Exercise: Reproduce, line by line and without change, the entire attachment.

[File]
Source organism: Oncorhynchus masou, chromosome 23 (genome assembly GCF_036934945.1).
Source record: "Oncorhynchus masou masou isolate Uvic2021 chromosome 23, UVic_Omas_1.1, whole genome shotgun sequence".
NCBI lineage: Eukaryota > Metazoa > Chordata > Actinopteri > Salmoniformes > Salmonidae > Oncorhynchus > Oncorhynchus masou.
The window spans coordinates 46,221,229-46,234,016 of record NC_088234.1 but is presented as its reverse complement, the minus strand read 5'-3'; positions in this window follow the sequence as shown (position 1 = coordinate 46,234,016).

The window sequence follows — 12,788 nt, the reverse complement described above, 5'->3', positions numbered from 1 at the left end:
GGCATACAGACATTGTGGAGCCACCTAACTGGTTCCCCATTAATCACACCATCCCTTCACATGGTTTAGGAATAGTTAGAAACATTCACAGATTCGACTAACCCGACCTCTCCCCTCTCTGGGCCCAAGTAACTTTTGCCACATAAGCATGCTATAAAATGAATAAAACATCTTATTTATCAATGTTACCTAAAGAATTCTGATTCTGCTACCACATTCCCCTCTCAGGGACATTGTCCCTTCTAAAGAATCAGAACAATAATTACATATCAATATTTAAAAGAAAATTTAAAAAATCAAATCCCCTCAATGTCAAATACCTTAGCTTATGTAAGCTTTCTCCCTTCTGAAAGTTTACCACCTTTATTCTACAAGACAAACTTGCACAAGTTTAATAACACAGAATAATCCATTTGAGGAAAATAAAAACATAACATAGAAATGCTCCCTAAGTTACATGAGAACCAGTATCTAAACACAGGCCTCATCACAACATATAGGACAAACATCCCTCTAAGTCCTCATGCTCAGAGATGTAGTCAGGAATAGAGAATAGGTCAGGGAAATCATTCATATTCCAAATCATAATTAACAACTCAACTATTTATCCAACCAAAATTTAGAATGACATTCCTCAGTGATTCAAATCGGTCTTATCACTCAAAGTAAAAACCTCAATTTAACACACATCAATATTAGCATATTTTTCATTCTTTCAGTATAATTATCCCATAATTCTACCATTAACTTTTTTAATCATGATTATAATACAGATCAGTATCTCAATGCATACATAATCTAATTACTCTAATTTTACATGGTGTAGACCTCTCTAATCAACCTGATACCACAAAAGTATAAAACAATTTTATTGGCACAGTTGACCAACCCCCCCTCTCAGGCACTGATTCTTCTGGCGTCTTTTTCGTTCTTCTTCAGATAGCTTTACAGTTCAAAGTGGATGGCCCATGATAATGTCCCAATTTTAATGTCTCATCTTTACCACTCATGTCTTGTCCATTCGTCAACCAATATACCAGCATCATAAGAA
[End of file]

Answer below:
Source organism: Oncorhynchus masou, chromosome 23 (genome assembly GCF_036934945.1).
Source record: "Oncorhynchus masou masou isolate Uvic2021 chromosome 23, UVic_Omas_1.1, whole genome shotgun sequence".
NCBI lineage: Eukaryota > Metazoa > Chordata > Actinopteri > Salmoniformes > Salmonidae > Oncorhynchus > Oncorhynchus masou.
The window spans coordinates 46,221,229-46,234,016 of record NC_088234.1 but is presented as its reverse complement, the minus strand read 5'-3'; positions in this window follow the sequence as shown (position 1 = coordinate 46,234,016).

The window sequence follows — 12,788 nt, the reverse complement described above, 5'->3', positions numbered from 1 at the left end:
GGCATACAGACATTGTGGAGCCACCTAACTGGTTCCCCATTAATCACACCATCCCTTCACATGGTTTAGGAATAGTTAGAAACATTCACAGATTCGACTAACCCGACCTCTCCCCTCTCTGGGCCCAAGTAACTTTTGCCACATAAGCATGCTATAAAATGAATAAAACATCTTATTTATCAATGTTACCTAAAGAATTCTGATTCTGCTACCACATTCCCCTCTCAGGGACATTGTCCCTTCTAAAGAATCAGAACAATAATTACATATCAATATTTAAAAGAAAATTTAAAAAATCAAATCCCCTCAATGTCAAATACCTTAGCTTATGTAAGCTTTCTCCCTTCTGAAAGTTTACCACCTTTATTCTACAAGACAAACTTGCACAAGTTTAATAACACAGAATAATCCATTTGAGGAAAATAAAAACATAACATAGAAATGCTCCCTAAGTTACATGAGAACCAGTATCTAAACACAGGCCTCATCACAACATATAGGACAAACATCCCTCTAAGTCCTCATGCTCAGAGATGTAGTCAGGAATAGAGAATAGGTCAGGGAAATCATTCATATTCCAAATCATAATTAACAACTCAACTATTTATCCAACCAAAATTTAGAATGACATTCCTCAGTGATTCAAATCGGTCTTATCACTCAAAGTAAAAACCTCAATTTAACACACATCAATATTAGCATATTTTTCATTCTTTCAGTATAATTATCCCATAATTCTACCATTAACTTTTTTAATCATGATTATAATACAGATCAGTATCTCAATGCATACATAATCTAATTACTCTAATTTTACATGGTGTAGACCTCTCTAATCAACCTGATACCACAAAAGTATAAAACAATTTTATTGGCACAGTTGACCAACCCCCCCTCTCAGGCACTGATTCTTCTGGCGTCTTTTTCGTTCTTCTTCAGATAGCTTTACAGTTCAAAGTGGATGGCCCATGATAATGTCCCAATTTTAATGTCTCATCTTTACCACTCATGTCTTGTCCATTCGTCAACCAATATACCAGCATCATAAGAA